Sign up to receive email updates, action alerts, health tips, promotions to support our work and more from EWG. You can opt-out at any time. [Privacy]

 

Wetlands Protections: Removed by Redefinition

Swamped With Cash: Wetlands Protections: Removed by Redefinition

March 1, 1996

Field tests of the wetlands definition in H.R. 961 and S. 851 yielded dramatic results. In every state, H.R. 961 and S. 851 would immediately and permanently remove protection for a significant percentage of remaining wetlands:

  • For the lower 48 states, the two bills would eliminate Clean Water Act protections for a minimum of 73 million acres of wetlands--a minimum of 71 percent of all remaining wetlands in the country (see Figure 2, Table 2, and Table 3.)
  • In 22 states, H.R. 961 and S. 851 would eliminate federal protections for at least of 80 percent of existing wetlands.
  • In all but 7 states, H.R. 961 and S. 851 would remove at least half of all wetlands from eligibility for Clean Water Act protection.

It should be noted that these loss estimates represent a minimum, or lower bound, of the wetlands acreage that would be affected by the two bills. In some states, including many New England states, the evaluation teams provided a range of estimates for the acreage that would lose protection under HR. 961 and S. 851. The acreage figures cited in this report use the lowest value in the range as the "point estimate" for the acreage of wetlands that would lose protection. (See Note 2.)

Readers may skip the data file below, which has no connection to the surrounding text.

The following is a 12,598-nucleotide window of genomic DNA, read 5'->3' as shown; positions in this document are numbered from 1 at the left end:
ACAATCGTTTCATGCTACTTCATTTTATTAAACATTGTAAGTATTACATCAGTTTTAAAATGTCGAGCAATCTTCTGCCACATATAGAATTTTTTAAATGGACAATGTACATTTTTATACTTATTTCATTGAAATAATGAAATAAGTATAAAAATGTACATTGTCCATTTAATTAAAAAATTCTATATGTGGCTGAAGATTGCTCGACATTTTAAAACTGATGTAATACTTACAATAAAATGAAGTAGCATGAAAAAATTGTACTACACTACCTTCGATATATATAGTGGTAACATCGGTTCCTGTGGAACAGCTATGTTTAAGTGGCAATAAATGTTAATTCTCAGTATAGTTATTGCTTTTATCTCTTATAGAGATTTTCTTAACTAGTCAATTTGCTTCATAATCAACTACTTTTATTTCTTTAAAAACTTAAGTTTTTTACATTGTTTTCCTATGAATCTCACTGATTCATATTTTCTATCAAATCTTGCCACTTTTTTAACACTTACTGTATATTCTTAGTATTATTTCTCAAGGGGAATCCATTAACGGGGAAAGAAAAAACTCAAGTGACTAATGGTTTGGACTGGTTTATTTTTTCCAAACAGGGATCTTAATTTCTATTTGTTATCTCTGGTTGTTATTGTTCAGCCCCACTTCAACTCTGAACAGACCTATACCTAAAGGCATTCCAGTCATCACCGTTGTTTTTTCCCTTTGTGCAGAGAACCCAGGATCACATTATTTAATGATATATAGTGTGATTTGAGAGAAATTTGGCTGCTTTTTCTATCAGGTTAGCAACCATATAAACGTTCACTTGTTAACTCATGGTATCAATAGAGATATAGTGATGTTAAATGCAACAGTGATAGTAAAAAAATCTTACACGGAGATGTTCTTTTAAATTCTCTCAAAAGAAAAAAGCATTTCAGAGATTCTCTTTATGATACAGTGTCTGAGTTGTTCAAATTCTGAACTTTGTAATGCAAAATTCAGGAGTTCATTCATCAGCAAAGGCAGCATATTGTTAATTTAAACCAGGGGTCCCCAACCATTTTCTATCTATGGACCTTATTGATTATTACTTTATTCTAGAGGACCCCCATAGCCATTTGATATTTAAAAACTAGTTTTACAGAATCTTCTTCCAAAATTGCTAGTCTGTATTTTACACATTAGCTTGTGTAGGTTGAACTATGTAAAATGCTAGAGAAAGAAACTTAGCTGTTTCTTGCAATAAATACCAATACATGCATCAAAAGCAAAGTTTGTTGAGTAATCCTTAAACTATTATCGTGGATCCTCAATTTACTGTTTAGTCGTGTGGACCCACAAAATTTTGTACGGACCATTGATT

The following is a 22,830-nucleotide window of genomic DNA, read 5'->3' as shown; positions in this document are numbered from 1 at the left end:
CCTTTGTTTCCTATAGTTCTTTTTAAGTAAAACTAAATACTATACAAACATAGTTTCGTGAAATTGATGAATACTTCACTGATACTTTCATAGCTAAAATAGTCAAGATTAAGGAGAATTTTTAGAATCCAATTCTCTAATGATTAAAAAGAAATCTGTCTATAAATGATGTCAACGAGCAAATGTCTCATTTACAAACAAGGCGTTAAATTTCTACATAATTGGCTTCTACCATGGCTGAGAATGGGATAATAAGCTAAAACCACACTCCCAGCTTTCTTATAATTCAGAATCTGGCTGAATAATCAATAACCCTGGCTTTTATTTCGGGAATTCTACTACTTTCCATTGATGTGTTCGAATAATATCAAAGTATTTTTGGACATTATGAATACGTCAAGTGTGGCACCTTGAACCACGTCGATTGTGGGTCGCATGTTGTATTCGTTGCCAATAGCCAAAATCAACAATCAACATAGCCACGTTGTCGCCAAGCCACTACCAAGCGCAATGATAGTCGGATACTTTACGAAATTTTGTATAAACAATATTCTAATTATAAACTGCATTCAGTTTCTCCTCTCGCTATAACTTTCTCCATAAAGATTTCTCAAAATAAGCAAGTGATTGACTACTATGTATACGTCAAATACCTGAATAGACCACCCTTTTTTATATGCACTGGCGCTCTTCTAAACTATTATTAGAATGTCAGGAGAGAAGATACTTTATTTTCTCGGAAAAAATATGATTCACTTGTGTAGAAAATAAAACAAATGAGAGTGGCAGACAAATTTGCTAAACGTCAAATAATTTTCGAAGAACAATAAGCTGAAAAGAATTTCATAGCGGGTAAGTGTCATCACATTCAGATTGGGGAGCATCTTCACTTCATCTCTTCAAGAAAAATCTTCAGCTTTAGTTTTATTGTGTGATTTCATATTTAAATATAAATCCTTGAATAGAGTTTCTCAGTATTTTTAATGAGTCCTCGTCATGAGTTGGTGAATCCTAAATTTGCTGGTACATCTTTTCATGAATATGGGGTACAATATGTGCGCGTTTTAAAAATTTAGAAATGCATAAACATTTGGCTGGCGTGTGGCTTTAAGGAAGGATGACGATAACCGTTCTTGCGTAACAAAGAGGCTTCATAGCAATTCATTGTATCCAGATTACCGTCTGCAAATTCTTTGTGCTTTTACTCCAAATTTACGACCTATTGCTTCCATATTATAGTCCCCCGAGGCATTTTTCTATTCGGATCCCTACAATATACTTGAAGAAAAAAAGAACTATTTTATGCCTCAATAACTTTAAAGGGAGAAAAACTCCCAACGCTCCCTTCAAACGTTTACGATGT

Proponents of H.R. 961 and S. 851 have argued that the two bills would only affect "drier" wetlands systems--areas that an average person might have difficulty identifying as wetlands. Federal field tests show otherwise. When asked to describe the types of wetlands that would lose protection under the two bills, field teams mentioned, among other wetland types:

  • Sweetbay and red maple swamps, bottomland hardwood wetlands, and swamp hardwoods;
  • Many bogs and fens;
  • Riparian (river-related) wetlands;
  • Vernal pools, including rare vernal pool systems in California;
  • Carolina bays;
  • Non-tidal marshes, inland fresh marshes, coastal high marsh, saltmarsh;
  • Floodplain wetlands; and
  • Wet prairies, wet meadows, and saturated mountain meadows.

While not all of these wetlands are flooded or saturated year round, they are recognized as wetlands both by scientists and by the general public. Furthermore, they provide significant wetlands functions and values, including, in many cases, maintenance and improvement of water quality.

Sidebar 1: What the field teams had to say about H.R. 961 and S. 851.

Sidebar 2: What the field teams had to say about wetlands and water quality.